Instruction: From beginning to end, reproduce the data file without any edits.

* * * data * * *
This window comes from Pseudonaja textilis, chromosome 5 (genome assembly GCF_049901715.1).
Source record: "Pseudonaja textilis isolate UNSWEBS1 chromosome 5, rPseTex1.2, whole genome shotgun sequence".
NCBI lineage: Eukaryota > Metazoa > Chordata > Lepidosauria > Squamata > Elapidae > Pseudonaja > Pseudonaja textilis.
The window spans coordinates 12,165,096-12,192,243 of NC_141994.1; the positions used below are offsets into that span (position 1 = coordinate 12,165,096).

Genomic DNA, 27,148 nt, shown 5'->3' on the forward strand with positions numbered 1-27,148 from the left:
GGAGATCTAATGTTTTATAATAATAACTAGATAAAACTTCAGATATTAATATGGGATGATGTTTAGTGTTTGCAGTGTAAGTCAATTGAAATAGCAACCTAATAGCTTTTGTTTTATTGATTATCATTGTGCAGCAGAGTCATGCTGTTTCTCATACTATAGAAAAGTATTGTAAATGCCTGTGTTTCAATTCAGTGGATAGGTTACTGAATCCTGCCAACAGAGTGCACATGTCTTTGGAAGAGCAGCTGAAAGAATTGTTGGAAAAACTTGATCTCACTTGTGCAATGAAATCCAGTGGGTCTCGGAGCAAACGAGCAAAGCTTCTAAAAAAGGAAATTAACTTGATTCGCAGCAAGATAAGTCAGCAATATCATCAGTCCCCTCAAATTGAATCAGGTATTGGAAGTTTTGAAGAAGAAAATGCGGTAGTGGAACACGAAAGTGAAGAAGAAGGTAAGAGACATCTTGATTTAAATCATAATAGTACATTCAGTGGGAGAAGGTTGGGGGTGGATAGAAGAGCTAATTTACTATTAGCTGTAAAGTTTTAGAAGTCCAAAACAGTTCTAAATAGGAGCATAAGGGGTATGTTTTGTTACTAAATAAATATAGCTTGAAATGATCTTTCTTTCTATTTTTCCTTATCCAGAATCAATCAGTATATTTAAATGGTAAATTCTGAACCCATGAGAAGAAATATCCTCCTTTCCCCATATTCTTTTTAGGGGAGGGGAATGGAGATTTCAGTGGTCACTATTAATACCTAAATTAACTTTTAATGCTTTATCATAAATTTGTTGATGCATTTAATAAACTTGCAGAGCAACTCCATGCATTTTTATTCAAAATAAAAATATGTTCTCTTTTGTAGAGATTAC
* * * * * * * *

This window comes from Pseudonaja textilis, chromosome 5 (genome assembly GCF_049901715.1).
Source record: "Pseudonaja textilis isolate UNSWEBS1 chromosome 5, rPseTex1.2, whole genome shotgun sequence".
NCBI lineage: Eukaryota > Metazoa > Chordata > Lepidosauria > Squamata > Elapidae > Pseudonaja > Pseudonaja textilis.
The window spans coordinates 12,165,096-12,192,243 of NC_141994.1; the positions used below are offsets into that span (position 1 = coordinate 12,165,096).

Genomic DNA, 27,148 nt, shown 5'->3' on the forward strand with positions numbered 1-27,148 from the left:
GGAGATCTAATGTTTTATAATAATAACTAGATAAAACTTCAGATATTAATATGGGATGATGTTTAGTGTTTGCAGTGTAAGTCAATTGAAATAGCAACCTAATAGCTTTTGTTTTATTGATTATCATTGTGCAGCAGAGTCATGCTGTTTCTCATACTATAGAAAAGTATTGTAAATGCCTGTGTTTCAATTCAGTGGATAGGTTACTGAATCCTGCCAACAGAGTGCACATGTCTTTGGAAGAGCAGCTGAAAGAATTGTTGGAAAAACTTGATCTCACTTGTGCAATGAAATCCAGTGGGTCTCGGAGCAAACGAGCAAAGCTTCTAAAAAAGGAAATTAACTTGATTCGCAGCAAGATAAGTCAGCAATATCATCAGTCCCCTCAAATTGAATCAGGTATTGGAAGTTTTGAAGAAGAAAATGCGGTAGTGGAACACGAAAGTGAAGAAGAAGGTAAGAGACATCTTGATTTAAATCATAATAGTACATTCAGTGGGAGAAGGTTGGGGGTGGATAGAAGAGCTAATTTACTATTAGCTGTAAAGTTTTAGAAGTCCAAAACAGTTCTAAATAGGAGCATAAGGGGTATGTTTTGTTACTAAATAAATATAGCTTGAAATGATCTTTCTTTCTATTTTTCCTTATCCAGAATCAATCAGTATATTTAAATGGTAAATTCTGAACCCATGAGAAGAAATATCCTCCTTTCCCCATATTCTTTTTAGGGGAGGGGAATGGAGATTTCAGTGGTCACTATTAATACCTAAATTAACTTTTAATGCTTTATCATAAATTTGTTGATGCATTTAATAAACTTGCAGAGCAACTCCATGCATTTTTATTCAAAATAAAAATATGTTCTCTTTTGTAGAGATTAC